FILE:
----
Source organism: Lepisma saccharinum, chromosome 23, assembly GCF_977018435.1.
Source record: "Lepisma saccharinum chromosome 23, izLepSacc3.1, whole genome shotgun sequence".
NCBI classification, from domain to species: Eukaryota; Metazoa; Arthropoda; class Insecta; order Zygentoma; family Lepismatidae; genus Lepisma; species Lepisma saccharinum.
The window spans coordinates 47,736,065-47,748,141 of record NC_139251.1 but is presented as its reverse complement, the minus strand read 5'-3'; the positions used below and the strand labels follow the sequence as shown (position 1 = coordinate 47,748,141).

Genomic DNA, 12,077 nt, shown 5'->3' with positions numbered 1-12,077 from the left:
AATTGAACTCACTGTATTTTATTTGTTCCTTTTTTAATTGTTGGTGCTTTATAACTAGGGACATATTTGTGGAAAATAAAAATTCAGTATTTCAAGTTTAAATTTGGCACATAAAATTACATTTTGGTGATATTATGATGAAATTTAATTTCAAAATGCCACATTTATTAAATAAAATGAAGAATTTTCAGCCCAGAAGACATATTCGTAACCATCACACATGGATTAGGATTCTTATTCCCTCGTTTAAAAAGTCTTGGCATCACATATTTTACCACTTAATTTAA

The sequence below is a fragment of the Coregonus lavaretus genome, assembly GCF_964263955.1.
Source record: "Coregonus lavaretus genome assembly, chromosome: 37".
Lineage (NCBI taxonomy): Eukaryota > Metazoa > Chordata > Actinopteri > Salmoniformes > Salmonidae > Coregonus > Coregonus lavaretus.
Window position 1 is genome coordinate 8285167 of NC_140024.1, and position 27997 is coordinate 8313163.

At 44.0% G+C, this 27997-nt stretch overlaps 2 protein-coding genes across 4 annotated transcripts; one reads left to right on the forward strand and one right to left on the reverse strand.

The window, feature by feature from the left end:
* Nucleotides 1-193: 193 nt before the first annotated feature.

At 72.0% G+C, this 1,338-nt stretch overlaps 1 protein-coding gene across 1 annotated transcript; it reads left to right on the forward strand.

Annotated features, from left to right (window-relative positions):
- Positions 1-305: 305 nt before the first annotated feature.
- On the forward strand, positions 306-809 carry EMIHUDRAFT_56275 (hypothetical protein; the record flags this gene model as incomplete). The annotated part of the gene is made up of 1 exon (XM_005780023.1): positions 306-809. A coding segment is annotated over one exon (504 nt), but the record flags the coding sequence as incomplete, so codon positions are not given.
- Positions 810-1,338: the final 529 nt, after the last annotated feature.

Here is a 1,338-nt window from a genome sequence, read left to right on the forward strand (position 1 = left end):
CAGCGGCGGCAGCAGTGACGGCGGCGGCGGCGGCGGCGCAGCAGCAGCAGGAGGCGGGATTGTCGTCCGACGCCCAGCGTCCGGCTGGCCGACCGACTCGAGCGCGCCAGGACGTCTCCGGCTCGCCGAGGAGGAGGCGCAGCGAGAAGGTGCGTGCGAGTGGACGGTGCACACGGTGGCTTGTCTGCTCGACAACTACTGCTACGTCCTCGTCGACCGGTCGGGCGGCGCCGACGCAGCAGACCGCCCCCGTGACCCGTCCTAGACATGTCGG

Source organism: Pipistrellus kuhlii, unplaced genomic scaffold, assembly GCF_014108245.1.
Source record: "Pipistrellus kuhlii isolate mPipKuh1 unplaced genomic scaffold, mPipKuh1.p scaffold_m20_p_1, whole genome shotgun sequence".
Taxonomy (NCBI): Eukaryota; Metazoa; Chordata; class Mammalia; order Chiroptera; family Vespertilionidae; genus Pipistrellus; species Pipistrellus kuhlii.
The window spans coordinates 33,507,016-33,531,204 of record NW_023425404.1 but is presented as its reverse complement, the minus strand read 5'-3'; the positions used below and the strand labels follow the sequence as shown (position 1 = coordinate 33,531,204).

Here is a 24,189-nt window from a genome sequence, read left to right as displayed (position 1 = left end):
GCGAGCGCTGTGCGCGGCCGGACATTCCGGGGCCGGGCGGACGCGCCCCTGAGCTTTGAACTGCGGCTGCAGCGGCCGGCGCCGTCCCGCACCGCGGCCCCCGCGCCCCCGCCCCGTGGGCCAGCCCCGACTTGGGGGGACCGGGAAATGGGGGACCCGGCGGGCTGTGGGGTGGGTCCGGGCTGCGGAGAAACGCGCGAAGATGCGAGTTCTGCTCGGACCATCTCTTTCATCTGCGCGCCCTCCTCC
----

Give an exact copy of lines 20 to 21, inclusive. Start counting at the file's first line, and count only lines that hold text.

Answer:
CAGCGGCGGCAGCAGTGACGGCGGCGGCGGCGGCGGCGCAGCAGCAGCAGGAGGCGGGATTGTCGTCCGACGCCCAGCGTCCGGCTGGCCGACCGACTCGAGCGCGCCAGGACGTCTCCGGCTCGCCGAGGAGGAGGCGCAGCGAGAAGGTGCGTGCGAGTGGACGGTGCACACGGTGGCTTGTCTGCTCGACAACTACTGCTACGTCCTCGTCGACCGGTCGGGCGGCGCCGACGCAGCAGACCGCCCCCGTGACCCGTCCTAGACATGTCGG

Source organism: Pipistrellus kuhlii, unplaced genomic scaffold, assembly GCF_014108245.1.